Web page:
- Failure to consider the unintended consequences of poor incentive design will result in a kind of “zero sum” game where a gain in one area will result in an equal (or worse) loss in another area.
- Focusing on one dimension of success is the equivalent of willful blindness.
An Example of The Right Thing To Do
Designing an incentive system for individuals at the General Manager level requires the incorporation of a few different concepts.
- What items to measure that are broad enough to be totally aligned with the long-term, best interests of the organization as a whole?
- How to ensure that the goals are graduated so that there is a payoff for different levels of achievement and not just a “yes/no” payoff for hitting a certain result?
- How to avoid unintended consequences that result from unusual circumstances?
Our favourite goals for individuals at the General Manager (P&L responsibility) level include:
- Year-over-year growth in EBITDA (earnings before interest, taxes, depreciation and amortization – commonly referred to as “Operating Cash Flow”). There could also be an absolute $$ target as well in an “either/or” scenario to compensate for a situation where the previous year’s results were unusually high or low.
- Year-over-year growth in working capital (basically the net change in items on the balance sheet that use cash). The basic objective would be to decrease accounts receivable, decrease inventory, increase accounts payable (without causing supplier problems) and increase unearned revenue (if there is an opportunity to invoice in advance of service delivery). Again, an “either/or” target that includes an absolute $$ target can be helpful in addition to a Y/Y % change target.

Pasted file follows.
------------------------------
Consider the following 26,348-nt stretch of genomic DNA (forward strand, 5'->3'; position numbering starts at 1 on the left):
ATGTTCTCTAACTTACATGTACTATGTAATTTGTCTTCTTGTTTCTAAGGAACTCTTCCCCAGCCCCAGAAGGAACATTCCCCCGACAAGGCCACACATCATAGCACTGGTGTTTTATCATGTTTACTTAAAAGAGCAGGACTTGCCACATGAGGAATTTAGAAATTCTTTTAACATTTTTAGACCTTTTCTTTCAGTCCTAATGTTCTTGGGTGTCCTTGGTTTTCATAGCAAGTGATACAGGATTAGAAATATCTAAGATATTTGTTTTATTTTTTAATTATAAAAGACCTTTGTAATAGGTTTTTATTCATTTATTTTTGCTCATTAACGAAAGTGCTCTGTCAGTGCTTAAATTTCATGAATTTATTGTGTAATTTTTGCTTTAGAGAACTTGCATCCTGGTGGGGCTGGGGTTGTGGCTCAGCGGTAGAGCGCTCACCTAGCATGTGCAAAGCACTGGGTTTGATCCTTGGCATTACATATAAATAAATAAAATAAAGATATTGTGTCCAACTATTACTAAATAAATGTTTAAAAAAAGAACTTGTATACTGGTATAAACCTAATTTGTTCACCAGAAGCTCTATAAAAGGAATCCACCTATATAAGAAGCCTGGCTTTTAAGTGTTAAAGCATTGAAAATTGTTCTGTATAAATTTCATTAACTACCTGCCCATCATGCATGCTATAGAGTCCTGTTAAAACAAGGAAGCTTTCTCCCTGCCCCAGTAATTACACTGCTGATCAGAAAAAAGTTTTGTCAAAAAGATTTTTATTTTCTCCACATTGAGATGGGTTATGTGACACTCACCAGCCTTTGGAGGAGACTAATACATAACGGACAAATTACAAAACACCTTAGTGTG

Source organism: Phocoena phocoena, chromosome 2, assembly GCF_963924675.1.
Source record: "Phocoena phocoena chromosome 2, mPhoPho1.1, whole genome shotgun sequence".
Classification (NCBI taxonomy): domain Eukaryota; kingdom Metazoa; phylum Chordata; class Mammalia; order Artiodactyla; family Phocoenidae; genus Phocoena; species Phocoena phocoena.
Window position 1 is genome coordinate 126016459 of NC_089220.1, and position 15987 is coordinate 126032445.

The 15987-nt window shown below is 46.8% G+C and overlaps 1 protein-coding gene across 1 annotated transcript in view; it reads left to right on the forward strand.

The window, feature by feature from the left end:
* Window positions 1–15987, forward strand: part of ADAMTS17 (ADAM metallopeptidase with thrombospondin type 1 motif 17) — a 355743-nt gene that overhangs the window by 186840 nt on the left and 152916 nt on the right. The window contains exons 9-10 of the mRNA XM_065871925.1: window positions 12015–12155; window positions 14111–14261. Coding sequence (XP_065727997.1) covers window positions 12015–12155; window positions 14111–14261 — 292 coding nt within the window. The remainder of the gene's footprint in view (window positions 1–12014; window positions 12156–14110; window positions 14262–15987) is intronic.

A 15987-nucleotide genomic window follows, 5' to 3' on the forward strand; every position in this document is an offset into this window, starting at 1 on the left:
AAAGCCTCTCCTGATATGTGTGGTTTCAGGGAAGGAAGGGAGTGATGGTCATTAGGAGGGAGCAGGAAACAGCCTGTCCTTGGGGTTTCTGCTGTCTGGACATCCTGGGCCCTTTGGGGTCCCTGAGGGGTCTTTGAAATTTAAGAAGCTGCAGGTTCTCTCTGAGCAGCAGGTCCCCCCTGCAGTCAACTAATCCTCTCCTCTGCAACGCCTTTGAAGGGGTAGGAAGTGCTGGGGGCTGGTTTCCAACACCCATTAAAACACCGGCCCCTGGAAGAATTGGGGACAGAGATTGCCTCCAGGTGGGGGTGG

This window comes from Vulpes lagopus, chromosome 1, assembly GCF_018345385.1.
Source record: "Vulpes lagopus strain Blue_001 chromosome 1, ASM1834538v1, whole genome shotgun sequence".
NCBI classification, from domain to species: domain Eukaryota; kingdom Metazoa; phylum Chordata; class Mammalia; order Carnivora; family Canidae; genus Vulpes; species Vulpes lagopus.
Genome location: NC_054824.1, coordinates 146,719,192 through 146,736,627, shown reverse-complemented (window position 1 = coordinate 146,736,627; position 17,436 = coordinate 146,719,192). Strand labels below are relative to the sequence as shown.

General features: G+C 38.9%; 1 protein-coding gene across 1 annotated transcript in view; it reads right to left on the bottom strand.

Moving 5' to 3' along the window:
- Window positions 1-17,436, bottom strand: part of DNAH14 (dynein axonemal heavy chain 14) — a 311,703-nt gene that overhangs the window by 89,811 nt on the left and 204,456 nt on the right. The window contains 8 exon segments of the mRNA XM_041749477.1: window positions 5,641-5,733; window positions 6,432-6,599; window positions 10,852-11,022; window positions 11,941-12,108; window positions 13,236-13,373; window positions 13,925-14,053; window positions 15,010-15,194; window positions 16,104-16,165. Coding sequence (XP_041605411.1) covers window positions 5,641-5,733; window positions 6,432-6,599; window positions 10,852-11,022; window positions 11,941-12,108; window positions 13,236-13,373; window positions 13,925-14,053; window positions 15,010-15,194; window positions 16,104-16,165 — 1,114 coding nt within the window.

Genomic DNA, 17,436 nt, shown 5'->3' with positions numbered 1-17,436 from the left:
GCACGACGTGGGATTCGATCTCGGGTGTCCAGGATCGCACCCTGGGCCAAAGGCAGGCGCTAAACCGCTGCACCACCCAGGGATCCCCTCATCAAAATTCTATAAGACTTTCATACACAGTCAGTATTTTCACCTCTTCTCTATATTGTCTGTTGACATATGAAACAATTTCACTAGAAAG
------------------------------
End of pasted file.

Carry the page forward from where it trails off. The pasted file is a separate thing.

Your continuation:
- Employee turnover reduction (annualized %)
- Specific project achievement (subjective rating by the supervisor of the person being measured of several projects assigned and agreed on at the beginning of the year).
For each of these goals, it is important to have a payoff matrix that indicates clearly what the reward is ($$ or % of salary) for each level of achievement vs. the goal. The payoff should start at less than 100% achievement to keep motivation in place even in the face of failure to exactly meet the target. For example, a small reward might still be available at only 90% achievement of the target, 100% of the reward paid at 100% achievement, and an accelerating payout available for reaching 105%, 110%, etc. to really encourage a stretch to achieve higher levels.
This level of detail in incentive planning takes time and must be both well communicated and well administered or else it will fail based on poor measurement and reporting.
Done properly, the organization will benefit multiple times over the cost of the incentive payouts, and it’s among the most worthwhile strategies that company ownership can focus their time on getting right.
Kathbern Management is a Toronto-based executive recruiter focused on working with organizations who are seeking to find and hire the key people who are critical for their success.
Contact us today for a free consultation about your key person search.